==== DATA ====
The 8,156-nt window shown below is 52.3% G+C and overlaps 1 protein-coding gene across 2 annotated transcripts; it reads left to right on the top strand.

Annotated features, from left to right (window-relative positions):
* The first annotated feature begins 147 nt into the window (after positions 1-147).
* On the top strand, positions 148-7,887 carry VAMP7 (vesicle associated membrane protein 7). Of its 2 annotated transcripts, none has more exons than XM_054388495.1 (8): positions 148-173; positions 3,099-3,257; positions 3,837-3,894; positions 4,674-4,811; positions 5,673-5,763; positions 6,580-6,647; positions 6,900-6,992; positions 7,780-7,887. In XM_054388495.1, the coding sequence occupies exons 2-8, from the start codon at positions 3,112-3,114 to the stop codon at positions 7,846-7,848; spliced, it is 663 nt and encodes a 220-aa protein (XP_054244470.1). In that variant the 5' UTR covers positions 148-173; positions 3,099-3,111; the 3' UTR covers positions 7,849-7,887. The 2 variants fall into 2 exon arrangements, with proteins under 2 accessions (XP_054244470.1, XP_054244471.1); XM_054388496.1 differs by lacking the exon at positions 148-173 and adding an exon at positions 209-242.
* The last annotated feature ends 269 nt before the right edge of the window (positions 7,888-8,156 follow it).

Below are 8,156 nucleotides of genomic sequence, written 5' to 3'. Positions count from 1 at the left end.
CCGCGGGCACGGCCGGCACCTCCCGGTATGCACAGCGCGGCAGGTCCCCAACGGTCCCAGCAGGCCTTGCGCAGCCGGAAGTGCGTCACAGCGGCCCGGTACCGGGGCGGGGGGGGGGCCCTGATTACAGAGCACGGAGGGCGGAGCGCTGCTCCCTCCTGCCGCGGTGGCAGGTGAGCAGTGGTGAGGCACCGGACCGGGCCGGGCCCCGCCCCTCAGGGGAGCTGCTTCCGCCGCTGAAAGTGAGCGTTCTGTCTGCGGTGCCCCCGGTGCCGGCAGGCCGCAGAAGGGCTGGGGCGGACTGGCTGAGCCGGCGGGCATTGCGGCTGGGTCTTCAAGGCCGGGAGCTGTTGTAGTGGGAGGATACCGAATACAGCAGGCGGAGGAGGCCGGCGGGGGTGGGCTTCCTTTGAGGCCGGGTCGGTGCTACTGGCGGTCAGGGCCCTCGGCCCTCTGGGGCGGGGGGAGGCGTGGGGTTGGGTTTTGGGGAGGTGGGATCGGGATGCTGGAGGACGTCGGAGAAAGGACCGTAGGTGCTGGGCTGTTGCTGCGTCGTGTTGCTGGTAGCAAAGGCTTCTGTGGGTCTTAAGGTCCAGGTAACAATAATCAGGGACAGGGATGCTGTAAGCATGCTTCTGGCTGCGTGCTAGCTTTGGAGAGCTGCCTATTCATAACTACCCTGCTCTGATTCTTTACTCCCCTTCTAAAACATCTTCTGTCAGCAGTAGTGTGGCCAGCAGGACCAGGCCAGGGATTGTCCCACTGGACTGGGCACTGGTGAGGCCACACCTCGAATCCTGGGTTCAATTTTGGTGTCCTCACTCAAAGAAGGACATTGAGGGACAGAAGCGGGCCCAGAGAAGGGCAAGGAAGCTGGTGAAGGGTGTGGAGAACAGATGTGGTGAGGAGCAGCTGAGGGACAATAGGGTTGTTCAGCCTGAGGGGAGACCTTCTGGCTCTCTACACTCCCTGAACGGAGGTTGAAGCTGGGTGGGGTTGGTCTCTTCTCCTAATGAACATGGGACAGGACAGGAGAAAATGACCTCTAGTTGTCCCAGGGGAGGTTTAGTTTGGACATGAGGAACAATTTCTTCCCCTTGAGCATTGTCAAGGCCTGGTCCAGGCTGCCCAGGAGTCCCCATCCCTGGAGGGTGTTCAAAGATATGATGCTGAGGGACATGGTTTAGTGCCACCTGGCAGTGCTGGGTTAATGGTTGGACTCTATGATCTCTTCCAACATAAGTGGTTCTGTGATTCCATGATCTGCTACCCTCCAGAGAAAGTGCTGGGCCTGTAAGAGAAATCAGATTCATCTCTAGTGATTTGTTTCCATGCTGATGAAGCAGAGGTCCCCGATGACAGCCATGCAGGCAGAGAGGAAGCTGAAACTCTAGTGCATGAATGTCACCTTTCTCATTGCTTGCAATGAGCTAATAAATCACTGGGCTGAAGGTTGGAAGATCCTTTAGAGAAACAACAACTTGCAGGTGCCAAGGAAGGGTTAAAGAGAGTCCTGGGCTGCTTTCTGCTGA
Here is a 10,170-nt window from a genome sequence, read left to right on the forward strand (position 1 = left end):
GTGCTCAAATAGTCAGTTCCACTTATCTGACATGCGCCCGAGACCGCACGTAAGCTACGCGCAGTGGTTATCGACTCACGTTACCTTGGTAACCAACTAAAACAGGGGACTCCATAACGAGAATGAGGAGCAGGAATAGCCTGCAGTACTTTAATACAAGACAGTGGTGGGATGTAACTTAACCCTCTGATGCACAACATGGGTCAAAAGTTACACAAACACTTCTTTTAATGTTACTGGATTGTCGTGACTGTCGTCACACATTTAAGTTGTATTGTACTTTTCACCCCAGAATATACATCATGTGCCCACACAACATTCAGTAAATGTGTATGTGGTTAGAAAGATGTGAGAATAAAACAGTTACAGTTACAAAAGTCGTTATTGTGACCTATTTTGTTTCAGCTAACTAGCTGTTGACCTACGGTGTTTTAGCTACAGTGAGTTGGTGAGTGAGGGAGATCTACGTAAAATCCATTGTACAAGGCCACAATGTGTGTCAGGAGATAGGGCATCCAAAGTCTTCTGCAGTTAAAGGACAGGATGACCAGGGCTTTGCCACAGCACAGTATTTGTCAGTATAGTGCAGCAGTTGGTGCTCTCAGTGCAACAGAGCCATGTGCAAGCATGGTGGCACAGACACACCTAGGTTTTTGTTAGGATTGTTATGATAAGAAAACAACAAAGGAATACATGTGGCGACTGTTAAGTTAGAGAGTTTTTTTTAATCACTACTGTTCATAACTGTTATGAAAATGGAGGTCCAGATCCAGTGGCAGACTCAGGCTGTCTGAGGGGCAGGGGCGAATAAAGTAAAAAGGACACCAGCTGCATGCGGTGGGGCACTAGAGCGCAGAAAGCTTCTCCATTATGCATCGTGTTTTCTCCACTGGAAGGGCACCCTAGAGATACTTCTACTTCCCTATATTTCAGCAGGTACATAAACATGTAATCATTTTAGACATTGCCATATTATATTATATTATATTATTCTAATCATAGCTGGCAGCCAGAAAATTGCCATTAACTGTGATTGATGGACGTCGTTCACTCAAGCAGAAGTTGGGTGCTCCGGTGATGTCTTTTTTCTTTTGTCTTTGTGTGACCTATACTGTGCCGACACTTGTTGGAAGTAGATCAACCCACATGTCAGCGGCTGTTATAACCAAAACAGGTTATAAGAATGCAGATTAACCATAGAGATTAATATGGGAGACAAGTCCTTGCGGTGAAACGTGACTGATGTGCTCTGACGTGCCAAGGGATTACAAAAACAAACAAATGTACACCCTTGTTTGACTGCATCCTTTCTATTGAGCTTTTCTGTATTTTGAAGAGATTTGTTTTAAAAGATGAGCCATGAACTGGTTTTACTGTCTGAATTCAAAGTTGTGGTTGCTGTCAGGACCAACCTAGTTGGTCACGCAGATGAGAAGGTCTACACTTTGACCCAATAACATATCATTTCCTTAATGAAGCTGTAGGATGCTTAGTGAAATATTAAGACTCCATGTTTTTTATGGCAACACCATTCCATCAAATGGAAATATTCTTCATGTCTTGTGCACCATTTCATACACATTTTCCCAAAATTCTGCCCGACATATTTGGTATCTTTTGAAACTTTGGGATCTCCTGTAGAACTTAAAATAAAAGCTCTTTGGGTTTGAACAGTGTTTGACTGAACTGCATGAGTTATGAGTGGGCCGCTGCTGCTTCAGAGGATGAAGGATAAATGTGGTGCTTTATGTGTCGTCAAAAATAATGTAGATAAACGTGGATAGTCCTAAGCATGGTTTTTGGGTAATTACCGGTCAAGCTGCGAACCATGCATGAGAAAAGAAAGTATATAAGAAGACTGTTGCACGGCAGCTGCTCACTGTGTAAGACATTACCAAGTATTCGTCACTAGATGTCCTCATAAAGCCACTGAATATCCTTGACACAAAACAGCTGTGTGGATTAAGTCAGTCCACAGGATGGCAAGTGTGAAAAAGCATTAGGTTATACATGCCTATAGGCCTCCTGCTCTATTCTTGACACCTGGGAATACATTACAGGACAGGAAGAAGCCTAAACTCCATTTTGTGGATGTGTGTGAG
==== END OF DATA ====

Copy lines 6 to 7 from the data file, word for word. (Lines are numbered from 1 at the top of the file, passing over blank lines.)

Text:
Below are 8,156 nucleotides of genomic sequence, written 5' to 3'. Positions count from 1 at the left end.
CCGCGGGCACGGCCGGCACCTCCCGGTATGCACAGCGCGGCAGGTCCCCAACGGTCCCAGCAGGCCTTGCGCAGCCGGAAGTGCGTCACAGCGGCCCGGTACCGGGGCGGGGGGGGGGCCCTGATTACAGAGCACGGAGGGCGGAGCGCTGCTCCCTCCTGCCGCGGTGGCAGGTGAGCAGTGGTGAGGCACCGGACCGGGCCGGGCCCCGCCCCTCAGGGGAGCTGCTTCCGCCGCTGAAAGTGAGCGTTCTGTCTGCGGTGCCCCCGGTGCCGGCAGGCCGCAGAAGGGCTGGGGCGGACTGGCTGAGCCGGCGGGCATTGCGGCTGGGTCTTCAAGGCCGGGAGCTGTTGTAGTGGGAGGATACCGAATACAGCAGGCGGAGGAGGCCGGCGGGGGTGGGCTTCCTTTGAGGCCGGGTCGGTGCTACTGGCGGTCAGGGCCCTCGGCCCTCTGGGGCGGGGGGAGGCGTGGGGTTGGGTTTTGGGGAGGTGGGATCGGGATGCTGGAGGACGTCGGAGAAAGGACCGTAGGTGCTGGGCTGTTGCTGCGTCGTGTTGCTGGTAGCAAAGGCTTCTGTGGGTCTTAAGGTCCAGGTAACAATAATCAGGGACAGGGATGCTGTAAGCATGCTTCTGGCTGCGTGCTAGCTTTGGAGAGCTGCCTATTCATAACTACCCTGCTCTGATTCTTTACTCCCCTTCTAAAACATCTTCTGTCAGCAGTAGTGTGGCCAGCAGGACCAGGCCAGGGATTGTCCCACTGGACTGGGCACTGGTGAGGCCACACCTCGAATCCTGGGTTCAATTTTGGTGTCCTCACTCAAAGAAGGACATTGAGGGACAGAAGCGGGCCCAGAGAAGGGCAAGGAAGCTGGTGAAGGGTGTGGAGAACAGATGTGGTGAGGAGCAGCTGAGGGACAATAGGGTTGTTCAGCCTGAGGGGAGACCTTCTGGCTCTCTACACTCCCTGAACGGAGGTTGAAGCTGGGTGGGGTTGGTCTCTTCTCCTAATGAACATGGGACAGGACAGGAGAAAATGACCTCTAGTTGTCCCAGGGGAGGTTTAGTTTGGACATGAGGAACAATTTCTTCCCCTTGAGCATTGTCAAGGCCTGGTCCAGGCTGCCCAGGAGTCCCCATCCCTGGAGGGTGTTCAAAGATATGATGCTGAGGGACATGGTTTAGTGCCACCTGGCAGTGCTGGGTTAATGGTTGGACTCTATGATCTCTTCCAACATAAGTGGTTCTGTGATTCCATGATCTGCTACCCTCCAGAGAAAGTGCTGGGCCTGTAAGAGAAATCAGATTCATCTCTAGTGATTTGTTTCCATGCTGATGAAGCAGAGGTCCCCGATGACAGCCATGCAGGCAGAGAGGAAGCTGAAACTCTAGTGCATGAATGTCACCTTTCTCATTGCTTGCAATGAGCTAATAAATCACTGGGCTGAAGGTTGGAAGATCCTTTAGAGAAACAACAACTTGCAGGTGCCAAGGAAGGGTTAAAGAGAGTCCTGGGCTGCTTTCTGCTGA